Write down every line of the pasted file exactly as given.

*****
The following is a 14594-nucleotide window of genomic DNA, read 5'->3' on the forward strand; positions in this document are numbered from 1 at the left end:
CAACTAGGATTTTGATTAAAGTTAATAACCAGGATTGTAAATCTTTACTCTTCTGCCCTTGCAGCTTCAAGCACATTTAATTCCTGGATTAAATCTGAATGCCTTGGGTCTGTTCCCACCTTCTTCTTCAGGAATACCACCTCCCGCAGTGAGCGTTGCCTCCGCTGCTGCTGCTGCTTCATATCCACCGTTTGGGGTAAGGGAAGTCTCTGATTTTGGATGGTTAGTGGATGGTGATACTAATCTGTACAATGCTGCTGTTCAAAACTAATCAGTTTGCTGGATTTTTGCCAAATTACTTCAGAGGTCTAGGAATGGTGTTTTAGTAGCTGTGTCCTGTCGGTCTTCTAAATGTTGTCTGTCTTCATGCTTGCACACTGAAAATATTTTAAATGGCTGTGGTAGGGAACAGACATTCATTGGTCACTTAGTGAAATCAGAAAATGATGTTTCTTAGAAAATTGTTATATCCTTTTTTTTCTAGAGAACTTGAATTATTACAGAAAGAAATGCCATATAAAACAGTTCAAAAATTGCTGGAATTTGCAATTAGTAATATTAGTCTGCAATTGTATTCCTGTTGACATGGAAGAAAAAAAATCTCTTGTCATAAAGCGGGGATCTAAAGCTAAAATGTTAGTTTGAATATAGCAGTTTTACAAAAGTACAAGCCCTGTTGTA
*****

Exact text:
The following is a 14594-nucleotide window of genomic DNA, read 5'->3' on the forward strand; positions in this document are numbered from 1 at the left end:
CAACTAGGATTTTGATTAAAGTTAATAACCAGGATTGTAAATCTTTACTCTTCTGCCCTTGCAGCTTCAAGCACATTTAATTCCTGGATTAAATCTGAATGCCTTGGGTCTGTTCCCACCTTCTTCTTCAGGAATACCACCTCCCGCAGTGAGCGTTGCCTCCGCTGCTGCTGCTGCTTCATATCCACCGTTTGGGGTAAGGGAAGTCTCTGATTTTGGATGGTTAGTGGATGGTGATACTAATCTGTACAATGCTGCTGTTCAAAACTAATCAGTTTGCTGGATTTTTGCCAAATTACTTCAGAGGTCTAGGAATGGTGTTTTAGTAGCTGTGTCCTGTCGGTCTTCTAAATGTTGTCTGTCTTCATGCTTGCACACTGAAAATATTTTAAATGGCTGTGGTAGGGAACAGACATTCATTGGTCACTTAGTGAAATCAGAAAATGATGTTTCTTAGAAAATTGTTATATCCTTTTTTTTCTAGAGAACTTGAATTATTACAGAAAGAAATGCCATATAAAACAGTTCAAAAATTGCTGGAATTTGCAATTAGTAATATTAGTCTGCAATTGTATTCCTGTTGACATGGAAGAAAAAAAATCTCTTGTCATAAAGCGGGGATCTAAAGCTAAAATGTTAGTTTGAATATAGCAGTTTTACAAAAGTACAAGCCCTGTTGTA